Last month, TNOYS hosted a meeting of its Emergency Shelter Task Force, with organizations from across Texas traveling to Fort Worth to hear important updates that affect their work. We’re grateful to Superior Health Plan for helping to sponsor the meeting and sharing information about their work with attendees, and to ACH Child and Family Services for hosting the meeting at their facility and kicking off the day with a tour of their own emergency shelter.
As with other meetings of this group, the day-long event provided a chance for emergency shelter providers to come together to share common challenges and best practices and hear from experts about new developments in the field. Get caught up on the information that was shared below:
- Representatives from the Texas Department of Family and Protective Services presented about the extensive work they are doing to prevent youth from running from foster care. These efforts include wraparound meetings with runaway youth once they have been located to understand what made them run and determine the best possible living situation for them going forward. DFPS also solicited feedback from the group in attendance, with many of the suggestions focusing on identifying opportunities for youth to have normalcy and to participate in decision-making about their own lives.
- Wayne Carson, CEO of ACH Child and Family Services, gave an update on Community Based Care in Region 3b and discussed the important roles that shelters are currently playing in the redesigned system. Those roles include serving children and youth with high levels of need after a placement breakdown, providing placement for sibling groups, and serving as a last minute emergency placement in unique circumstances.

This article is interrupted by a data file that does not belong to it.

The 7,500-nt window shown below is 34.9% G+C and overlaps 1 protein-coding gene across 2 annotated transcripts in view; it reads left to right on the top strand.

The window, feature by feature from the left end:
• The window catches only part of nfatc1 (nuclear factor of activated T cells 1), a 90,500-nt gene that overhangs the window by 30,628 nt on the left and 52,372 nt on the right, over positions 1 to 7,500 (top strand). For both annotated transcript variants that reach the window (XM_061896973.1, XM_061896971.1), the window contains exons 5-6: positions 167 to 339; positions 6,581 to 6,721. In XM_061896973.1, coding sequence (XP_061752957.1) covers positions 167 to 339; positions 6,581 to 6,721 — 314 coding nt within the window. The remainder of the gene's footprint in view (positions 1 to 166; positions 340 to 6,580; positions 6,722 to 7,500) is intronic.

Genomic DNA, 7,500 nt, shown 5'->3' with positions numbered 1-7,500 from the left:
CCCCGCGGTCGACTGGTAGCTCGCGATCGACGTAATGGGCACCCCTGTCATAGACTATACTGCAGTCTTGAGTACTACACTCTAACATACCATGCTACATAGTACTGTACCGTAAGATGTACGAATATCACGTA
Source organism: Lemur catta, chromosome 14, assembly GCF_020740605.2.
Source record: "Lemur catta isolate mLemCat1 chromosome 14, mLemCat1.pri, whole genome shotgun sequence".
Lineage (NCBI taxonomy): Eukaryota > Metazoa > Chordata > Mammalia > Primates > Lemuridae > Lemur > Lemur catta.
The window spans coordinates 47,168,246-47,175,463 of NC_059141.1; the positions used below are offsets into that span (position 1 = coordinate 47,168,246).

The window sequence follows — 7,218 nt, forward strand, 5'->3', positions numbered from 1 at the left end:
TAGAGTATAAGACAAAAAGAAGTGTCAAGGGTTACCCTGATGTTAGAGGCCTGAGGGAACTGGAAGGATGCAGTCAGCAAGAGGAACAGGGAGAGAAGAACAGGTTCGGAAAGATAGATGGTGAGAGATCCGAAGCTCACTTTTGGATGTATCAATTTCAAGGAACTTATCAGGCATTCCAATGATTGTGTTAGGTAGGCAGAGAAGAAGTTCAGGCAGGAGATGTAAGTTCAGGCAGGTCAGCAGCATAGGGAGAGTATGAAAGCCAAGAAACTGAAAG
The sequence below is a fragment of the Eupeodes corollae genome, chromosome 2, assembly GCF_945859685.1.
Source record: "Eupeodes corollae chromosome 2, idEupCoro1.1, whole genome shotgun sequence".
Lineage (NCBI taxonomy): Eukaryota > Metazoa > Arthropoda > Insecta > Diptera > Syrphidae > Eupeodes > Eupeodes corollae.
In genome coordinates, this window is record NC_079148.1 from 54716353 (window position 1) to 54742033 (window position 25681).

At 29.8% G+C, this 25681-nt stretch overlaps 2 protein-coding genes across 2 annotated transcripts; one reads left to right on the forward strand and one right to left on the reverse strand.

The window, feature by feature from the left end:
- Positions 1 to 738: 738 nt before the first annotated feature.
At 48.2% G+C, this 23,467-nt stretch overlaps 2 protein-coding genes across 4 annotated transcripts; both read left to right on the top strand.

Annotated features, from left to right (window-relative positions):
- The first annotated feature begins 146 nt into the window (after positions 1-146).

- Staff from ACH Child and Family Services also shared information about frameworks and evidence-based practices they are utilizing within the organization’s shelter, including Positive Youth Development, Trauma Informed Care, and Trust-Based Relational Intervention. Attendees discussed the advantages and challenges associated with these models as well as other models that they are using.
- Superior Health Plan, which sponsored the meeting, shared information about its Turning Point Program, which diverts children and youth in foster care from psychiatric hospitalization. The program offers emergency intervention assessment and crisis intervention 24 hours a day, 7 days a week for youth in care and their caregivers. Support includes a 24-hour crisis information line, mental health assessment, counseling, alternate care settings for youth who qualify, and more. It is currently offered in the Dallas/Fort Worth, Houston, San Antonio, and Abilene areas.
- TNOYS also shared results of its survey of emergency shelters conducted earlier this year, which shed light on shelters’ strengths, funding sources, and desired areas of expansion. Click here to view some of the survey’s findings.
TNOYS is grateful to the meeting’s sponsors and hosts for making this important gathering possible, as well as to all the presenters and attendees who traveled to be there. Emergency shelters face unique challenges that make these information-sharing opportunities valuable – if you are part of an emergency shelter that would benefit from attendance, please keep an eye on our events page to see when the next meeting is scheduled or sign up for our email list to receive updates on TNOYS events.